• FairygirlFairygirl west central ScotlandPosts: 49,041

    TyCerrig - what other planting do you have in your garden, and what do other neighbours have? That's important as birds and other wildlife need a variety of things to make them come in. Even if there's only a few other householders with suitable habitats, you should be able to encourage more birds in. 

    Don't despair - put small amounts of good quality food out, and be consistent. If you can encourage a few neighbours to do the same, it will gradually improve. Even in the middle of cities and towns, there are huge bird populations - it's just a matter of giving them what they need. Some simple annual and perennial flowers which attract insects (the good and the bad!) will bring in those bird predators to feed on them. Shrubs, trees and grasses all provide food or shelter. Early spring bulbs offer nectar for early bees and insects, and all these things add up over time, as you will be creating a little lifecycle in your garden. Your beach will get used by birds and insects for drinking and bathing, once they start coming in regularly  image

    My cage feeder is simply a step ahead of the squirrel proof cages which are readily available, and it was created because we get a lot of magpies, starlings and jackdaws which swarm in and hoover up all the food on the ground, leaving the little ground feeding birds like dunnocks and robins with very little. Open feeders were just as bad, as the starlings are like plagues of locusts!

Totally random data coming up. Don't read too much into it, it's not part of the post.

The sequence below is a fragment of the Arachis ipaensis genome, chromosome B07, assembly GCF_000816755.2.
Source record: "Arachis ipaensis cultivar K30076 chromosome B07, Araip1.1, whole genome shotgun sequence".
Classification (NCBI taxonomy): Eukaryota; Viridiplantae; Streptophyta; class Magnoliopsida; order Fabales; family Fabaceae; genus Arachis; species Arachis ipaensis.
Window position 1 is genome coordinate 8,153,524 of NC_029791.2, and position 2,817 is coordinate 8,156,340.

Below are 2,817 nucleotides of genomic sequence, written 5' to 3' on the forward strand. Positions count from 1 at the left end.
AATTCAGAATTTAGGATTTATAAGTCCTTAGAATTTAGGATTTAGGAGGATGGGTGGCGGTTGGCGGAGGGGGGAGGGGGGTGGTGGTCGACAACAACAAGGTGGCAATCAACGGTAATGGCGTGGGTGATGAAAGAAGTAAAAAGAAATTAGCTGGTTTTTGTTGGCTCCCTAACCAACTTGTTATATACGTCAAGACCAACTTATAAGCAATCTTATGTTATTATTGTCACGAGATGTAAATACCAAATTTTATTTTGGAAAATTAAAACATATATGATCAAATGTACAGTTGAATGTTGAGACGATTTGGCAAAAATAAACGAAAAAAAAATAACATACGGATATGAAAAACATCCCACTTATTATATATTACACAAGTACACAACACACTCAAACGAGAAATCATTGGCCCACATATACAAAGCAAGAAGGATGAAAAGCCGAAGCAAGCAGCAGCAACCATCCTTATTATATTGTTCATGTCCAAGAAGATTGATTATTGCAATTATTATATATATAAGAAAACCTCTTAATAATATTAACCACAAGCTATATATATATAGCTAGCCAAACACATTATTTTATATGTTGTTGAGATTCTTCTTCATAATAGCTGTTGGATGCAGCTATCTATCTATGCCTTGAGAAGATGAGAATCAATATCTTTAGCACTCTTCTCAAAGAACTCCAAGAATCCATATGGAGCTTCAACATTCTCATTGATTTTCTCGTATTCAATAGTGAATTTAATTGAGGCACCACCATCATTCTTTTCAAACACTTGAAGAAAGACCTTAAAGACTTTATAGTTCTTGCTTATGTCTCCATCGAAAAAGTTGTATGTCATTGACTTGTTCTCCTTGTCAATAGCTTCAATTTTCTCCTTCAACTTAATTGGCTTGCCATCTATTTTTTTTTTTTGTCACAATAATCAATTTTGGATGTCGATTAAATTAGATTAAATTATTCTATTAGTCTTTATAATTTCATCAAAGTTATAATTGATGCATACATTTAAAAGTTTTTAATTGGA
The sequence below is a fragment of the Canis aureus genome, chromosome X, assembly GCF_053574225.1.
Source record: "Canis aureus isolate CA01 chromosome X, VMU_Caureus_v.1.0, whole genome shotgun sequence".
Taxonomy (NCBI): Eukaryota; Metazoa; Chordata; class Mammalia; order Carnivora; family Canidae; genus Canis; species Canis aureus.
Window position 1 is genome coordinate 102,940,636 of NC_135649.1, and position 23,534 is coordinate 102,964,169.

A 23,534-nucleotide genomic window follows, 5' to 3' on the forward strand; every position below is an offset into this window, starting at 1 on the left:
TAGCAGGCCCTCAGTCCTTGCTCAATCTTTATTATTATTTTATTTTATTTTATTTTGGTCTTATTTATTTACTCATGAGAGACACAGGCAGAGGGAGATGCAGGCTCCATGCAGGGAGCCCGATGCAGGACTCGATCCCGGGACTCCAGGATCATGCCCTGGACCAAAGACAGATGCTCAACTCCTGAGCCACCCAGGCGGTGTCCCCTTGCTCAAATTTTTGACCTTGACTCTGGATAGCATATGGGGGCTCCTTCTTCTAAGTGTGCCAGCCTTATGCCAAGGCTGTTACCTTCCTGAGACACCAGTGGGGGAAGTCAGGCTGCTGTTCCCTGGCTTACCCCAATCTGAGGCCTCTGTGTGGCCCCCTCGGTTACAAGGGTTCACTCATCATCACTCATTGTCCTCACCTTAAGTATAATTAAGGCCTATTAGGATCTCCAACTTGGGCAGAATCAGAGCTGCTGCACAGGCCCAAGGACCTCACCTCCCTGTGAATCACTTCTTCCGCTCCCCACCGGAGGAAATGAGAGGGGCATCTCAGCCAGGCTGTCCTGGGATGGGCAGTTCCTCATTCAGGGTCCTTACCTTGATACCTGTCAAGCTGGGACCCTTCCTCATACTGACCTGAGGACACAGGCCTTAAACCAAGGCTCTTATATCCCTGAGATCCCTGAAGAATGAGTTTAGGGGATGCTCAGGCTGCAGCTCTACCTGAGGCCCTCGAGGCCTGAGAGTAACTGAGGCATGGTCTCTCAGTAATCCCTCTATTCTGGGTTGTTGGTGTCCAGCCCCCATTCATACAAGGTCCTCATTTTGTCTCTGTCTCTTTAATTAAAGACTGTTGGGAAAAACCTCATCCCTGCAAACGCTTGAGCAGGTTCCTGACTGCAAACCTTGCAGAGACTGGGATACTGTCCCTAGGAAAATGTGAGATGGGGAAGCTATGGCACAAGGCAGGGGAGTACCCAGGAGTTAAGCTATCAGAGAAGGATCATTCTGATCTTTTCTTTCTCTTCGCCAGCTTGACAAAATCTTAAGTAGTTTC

The robins and dunnocks quickly learned how to 'perch' to access the feeding ports (I've added more branches to make it easier)  It also stops the squirrels. It needs to be properly constructed as it was a quick fix at the time, and will get a proper roof as well as timber supports. It's just the shelves from one of those little growhouses wired together, and then fixed to the fence.The front opens to allow me access.


    It's a place where beautiful isn't enough of a word....

  • Fairygirl, I've tried to plant a variety of shrubs but it is a work in progress, so will try to increase the variety in 2017 to make it as bird friendly as possible. I put 2 small raised veg in last year also. Liking the cage idea, that would certainly keep out the pigeons and rooks! Might plagiarise your idea!!